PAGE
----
Buying a CNC Mill


The CNC mill is still one of the most common ways to manufacture metal parts. The most common CNC mill machines are the vertical machining center and horizontal machining center. Types of vertical and horizontal CNC machining centers range from 3-axis benchtop CNC mills to 5-axis CNC mills, short to long travels, and fast to heavy-duty RPM spindle speeds. Some of the top CNC mill manufacturers include Citizen, DMG Mori Seiki, Doosan, Daewoo, Fadal, Ganesh, Haas, Hitachi Seiki, Hurco, Makino, Mazak, Milltronics, Okuma, Samsung, OKK and other brands.

Vertical Machining Centers



Vertical mills are more common than horizontal milling machines in part because of their cost and ease of use. With vertical milling machines, you can see more of what youre doing compared to a horizontal milling machine. They tend to be less complicated to program and offer more flexibility, so they are better if you have unorthodox pieces of one-off needs. Another advantage is that they require less floor-space than an HMC. Vertical milling machines are usually for smaller parts and the super-size parts are made on horizontal machining centers. Because of the ever-increasing complexity and features being added to both kinds of machines, both kinds may be referred to as machining centers. Most CNC milling machines have the ability to move the spindle along the Z-axis which allows for freedom to engrave and make much more complex parts. When a fifth axis is added, making the machine a 5-Axis machine, the B axis controls the tilt of the tool to make extremely complicated geometries. Most selections for CNC milling machines begin with the size parts you plan to machine. Some of the benefits of Vertical Machining Centers include: You can see what youre doing. Horizontal milling machines generally have a blocked view, VMCs are less expensive than HMCs, Vertical Machining Centers tend to be easier to program than Horizontal Milling Machines lastly, Vertical milling machines tend to be smaller

Horizontal Machining Centers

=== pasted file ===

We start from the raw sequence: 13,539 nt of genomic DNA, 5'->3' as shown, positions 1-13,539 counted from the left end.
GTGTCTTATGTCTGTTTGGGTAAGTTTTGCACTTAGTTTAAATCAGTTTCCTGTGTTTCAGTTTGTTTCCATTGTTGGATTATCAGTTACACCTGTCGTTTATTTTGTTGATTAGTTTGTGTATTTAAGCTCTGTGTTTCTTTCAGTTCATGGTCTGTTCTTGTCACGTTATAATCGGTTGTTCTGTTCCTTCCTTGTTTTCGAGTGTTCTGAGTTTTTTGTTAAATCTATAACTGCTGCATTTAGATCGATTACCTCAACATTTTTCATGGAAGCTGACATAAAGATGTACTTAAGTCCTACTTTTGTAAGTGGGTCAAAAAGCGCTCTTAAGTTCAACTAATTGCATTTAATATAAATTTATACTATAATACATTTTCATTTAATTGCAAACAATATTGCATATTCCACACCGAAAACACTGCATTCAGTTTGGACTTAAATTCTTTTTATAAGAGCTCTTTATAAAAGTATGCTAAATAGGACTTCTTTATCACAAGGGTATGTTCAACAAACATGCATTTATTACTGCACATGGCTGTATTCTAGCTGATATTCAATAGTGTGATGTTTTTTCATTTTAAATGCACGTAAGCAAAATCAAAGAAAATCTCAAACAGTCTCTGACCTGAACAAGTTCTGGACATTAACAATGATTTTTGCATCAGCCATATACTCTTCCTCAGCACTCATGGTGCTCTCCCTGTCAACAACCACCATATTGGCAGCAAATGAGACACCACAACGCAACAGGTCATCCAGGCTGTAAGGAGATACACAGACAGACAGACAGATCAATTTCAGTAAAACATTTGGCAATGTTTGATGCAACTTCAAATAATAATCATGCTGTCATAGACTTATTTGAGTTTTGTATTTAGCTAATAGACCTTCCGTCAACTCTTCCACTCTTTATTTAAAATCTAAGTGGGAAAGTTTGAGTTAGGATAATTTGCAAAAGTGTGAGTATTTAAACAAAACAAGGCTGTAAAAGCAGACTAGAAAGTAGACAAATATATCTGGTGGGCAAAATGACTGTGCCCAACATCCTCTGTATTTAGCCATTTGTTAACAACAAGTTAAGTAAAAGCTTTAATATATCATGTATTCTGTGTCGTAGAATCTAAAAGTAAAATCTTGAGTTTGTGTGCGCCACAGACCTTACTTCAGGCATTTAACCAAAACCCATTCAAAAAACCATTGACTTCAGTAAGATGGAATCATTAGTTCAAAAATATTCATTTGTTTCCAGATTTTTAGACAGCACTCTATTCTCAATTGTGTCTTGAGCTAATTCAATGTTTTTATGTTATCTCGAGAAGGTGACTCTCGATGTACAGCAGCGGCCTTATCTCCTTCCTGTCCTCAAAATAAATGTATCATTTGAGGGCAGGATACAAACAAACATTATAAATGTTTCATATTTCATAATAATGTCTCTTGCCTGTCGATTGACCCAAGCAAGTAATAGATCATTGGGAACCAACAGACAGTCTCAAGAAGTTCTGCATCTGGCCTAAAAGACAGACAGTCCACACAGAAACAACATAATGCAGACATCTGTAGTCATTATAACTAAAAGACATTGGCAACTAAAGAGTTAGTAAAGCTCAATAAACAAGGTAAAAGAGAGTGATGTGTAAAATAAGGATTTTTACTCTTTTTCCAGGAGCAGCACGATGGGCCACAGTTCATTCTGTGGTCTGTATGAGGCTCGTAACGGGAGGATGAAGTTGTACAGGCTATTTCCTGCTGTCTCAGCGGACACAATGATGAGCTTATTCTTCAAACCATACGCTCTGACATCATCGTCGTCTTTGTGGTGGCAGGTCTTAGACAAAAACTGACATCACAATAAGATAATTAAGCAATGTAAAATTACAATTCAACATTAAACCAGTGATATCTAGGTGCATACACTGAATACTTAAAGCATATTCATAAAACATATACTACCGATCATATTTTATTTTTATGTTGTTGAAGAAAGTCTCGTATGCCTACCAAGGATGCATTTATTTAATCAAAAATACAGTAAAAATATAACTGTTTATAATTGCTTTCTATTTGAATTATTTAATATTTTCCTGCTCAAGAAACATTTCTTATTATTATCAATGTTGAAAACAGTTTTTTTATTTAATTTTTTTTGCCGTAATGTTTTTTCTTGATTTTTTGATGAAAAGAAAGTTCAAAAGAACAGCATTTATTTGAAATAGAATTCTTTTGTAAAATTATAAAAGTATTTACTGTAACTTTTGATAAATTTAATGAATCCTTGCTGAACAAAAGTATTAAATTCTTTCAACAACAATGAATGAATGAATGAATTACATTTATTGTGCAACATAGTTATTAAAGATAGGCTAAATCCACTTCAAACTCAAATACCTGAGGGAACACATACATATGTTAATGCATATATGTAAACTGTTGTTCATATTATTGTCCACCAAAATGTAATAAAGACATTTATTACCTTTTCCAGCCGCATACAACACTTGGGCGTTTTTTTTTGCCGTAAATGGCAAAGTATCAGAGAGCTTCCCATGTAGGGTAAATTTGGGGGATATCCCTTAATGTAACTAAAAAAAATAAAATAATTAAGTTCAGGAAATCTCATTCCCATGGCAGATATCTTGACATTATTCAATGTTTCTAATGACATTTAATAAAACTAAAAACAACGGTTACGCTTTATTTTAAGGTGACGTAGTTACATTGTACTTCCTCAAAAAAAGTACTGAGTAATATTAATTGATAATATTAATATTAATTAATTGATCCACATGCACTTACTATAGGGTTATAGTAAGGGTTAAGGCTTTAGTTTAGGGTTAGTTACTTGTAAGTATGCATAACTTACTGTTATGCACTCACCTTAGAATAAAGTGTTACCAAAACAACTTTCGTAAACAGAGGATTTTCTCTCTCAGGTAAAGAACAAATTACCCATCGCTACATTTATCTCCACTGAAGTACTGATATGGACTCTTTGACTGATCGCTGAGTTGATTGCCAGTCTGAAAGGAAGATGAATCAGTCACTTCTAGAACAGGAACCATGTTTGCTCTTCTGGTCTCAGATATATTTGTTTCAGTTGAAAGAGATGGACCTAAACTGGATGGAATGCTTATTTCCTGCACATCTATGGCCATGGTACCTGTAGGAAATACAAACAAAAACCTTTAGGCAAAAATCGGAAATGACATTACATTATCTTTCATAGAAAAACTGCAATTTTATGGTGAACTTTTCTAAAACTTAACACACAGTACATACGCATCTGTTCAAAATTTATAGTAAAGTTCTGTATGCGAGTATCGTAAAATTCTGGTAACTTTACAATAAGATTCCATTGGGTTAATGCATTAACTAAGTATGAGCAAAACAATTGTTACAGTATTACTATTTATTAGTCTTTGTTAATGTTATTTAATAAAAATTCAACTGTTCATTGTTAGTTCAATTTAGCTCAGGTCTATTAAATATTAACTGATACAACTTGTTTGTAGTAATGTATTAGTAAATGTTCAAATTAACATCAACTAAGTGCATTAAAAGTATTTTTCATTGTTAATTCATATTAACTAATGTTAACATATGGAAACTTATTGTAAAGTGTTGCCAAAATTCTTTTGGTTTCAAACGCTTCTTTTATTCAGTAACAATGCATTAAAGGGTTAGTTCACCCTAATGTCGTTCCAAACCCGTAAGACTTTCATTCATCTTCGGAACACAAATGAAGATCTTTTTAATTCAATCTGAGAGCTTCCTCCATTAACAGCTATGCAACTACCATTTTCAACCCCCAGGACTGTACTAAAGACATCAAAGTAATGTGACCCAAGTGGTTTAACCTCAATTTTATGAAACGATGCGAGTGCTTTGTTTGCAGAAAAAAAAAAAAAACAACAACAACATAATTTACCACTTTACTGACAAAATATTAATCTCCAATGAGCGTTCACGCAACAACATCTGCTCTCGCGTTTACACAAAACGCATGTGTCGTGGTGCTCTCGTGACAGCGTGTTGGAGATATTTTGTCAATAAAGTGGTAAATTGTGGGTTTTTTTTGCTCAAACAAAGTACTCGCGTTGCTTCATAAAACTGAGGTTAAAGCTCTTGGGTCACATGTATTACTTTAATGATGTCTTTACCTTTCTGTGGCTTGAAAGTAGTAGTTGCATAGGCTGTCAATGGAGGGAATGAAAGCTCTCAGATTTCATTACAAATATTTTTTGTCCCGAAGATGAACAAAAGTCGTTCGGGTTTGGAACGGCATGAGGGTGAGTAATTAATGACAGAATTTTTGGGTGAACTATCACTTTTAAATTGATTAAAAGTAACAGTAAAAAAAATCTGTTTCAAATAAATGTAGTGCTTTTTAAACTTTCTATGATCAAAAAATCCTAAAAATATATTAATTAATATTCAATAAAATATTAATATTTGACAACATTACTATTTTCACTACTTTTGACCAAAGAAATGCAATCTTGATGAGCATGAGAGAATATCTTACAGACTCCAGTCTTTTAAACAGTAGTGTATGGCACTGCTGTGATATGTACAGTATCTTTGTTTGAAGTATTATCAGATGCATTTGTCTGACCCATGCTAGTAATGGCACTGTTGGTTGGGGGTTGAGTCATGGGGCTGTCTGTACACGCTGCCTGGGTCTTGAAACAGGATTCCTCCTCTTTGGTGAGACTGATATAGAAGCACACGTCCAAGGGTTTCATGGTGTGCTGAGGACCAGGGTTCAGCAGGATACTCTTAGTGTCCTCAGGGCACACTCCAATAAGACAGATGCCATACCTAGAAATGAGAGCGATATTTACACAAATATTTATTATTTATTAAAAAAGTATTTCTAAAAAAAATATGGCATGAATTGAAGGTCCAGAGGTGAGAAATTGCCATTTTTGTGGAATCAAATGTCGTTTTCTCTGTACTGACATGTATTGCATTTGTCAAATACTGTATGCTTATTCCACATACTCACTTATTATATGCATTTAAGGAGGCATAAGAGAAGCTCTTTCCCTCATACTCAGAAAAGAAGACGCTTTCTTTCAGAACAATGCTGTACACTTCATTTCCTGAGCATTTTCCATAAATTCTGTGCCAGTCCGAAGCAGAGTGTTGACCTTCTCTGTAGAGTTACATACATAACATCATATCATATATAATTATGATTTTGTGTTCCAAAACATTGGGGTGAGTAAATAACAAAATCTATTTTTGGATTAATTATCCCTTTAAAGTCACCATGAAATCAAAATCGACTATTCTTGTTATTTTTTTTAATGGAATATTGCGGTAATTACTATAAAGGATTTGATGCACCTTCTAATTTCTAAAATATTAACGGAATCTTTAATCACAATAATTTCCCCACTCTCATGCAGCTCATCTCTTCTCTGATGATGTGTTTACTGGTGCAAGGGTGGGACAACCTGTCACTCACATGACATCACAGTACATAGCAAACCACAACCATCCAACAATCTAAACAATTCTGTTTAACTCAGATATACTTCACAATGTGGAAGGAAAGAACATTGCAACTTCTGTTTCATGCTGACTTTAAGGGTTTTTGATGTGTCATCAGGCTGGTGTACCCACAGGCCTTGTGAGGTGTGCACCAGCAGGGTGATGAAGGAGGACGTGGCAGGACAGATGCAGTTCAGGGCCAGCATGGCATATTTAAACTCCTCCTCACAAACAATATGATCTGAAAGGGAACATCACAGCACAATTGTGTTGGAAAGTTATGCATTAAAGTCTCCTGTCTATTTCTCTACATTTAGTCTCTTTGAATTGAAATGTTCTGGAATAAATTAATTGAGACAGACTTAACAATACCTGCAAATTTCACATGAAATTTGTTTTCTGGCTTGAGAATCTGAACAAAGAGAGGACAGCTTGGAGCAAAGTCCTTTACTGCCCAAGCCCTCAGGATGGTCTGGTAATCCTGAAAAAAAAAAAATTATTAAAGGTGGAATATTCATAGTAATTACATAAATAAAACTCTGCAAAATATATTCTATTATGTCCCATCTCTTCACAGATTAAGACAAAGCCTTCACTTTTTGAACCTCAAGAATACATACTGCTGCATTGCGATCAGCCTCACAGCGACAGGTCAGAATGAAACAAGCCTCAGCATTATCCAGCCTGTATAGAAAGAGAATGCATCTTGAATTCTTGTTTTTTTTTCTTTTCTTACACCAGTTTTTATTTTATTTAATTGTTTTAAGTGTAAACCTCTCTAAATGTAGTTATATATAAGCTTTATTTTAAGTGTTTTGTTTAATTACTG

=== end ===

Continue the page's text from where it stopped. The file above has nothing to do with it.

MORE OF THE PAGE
Even though from the list above, a VMC may seem to be the answer, its not that simple. One horizontal milling machine can be as productive as three vertical milling machines. The spindle utilization on an HMC is 85% compared to a typical 25% for a VMC. The Horizontal machining center uses better chip evacuation methods when compared to vertical mills, which means less re-cutting and longer tool life. The surface finish from a horizontal mill machine is often better too. These machines are very sturdy and built to withstand vibrations, so the work environment is quieter, and the machine tends to last longer. Many owners believe that the additional initial investment in an HMC well-worth it since parts are less costly coming off the machine. Depending on the project, it might make sense to buy an inexpensive used HMC and use it exclusively for production. There is software available to help you program and run it to its full capacity. If you have access to the talent to run a horizontal machining center and associated programs (like CAD/CAM), consistent mid-to-high runs of parts and the capital to invest, a horizontal milling machine may be the best choice for you. However, if you are just getting started with machining, have many varied jobs for a wide range of parts and tend to make smaller parts youll probably want to select a used vertical milling machine.

5-Axis CNC Mills: Comparing Vertical Machining Centers and Horizontal Machining Centers


For complex geometries that are high-volume and require precision as well as great flexibility, you may want to consider a 5-axis machining center. 5 axis mills have up to 95% spindle utilization and run overnight and weekend unattended, putting money directly in your pocket. Different HMCs are designed for various size parts and types of materials. 5-axis VMCs reduce cycle times and add to the complexity of parts that can be produced. As with the HMCs some are designed for tougher materials than others. The VMCs tend to be for smaller parts as compared with the HMC.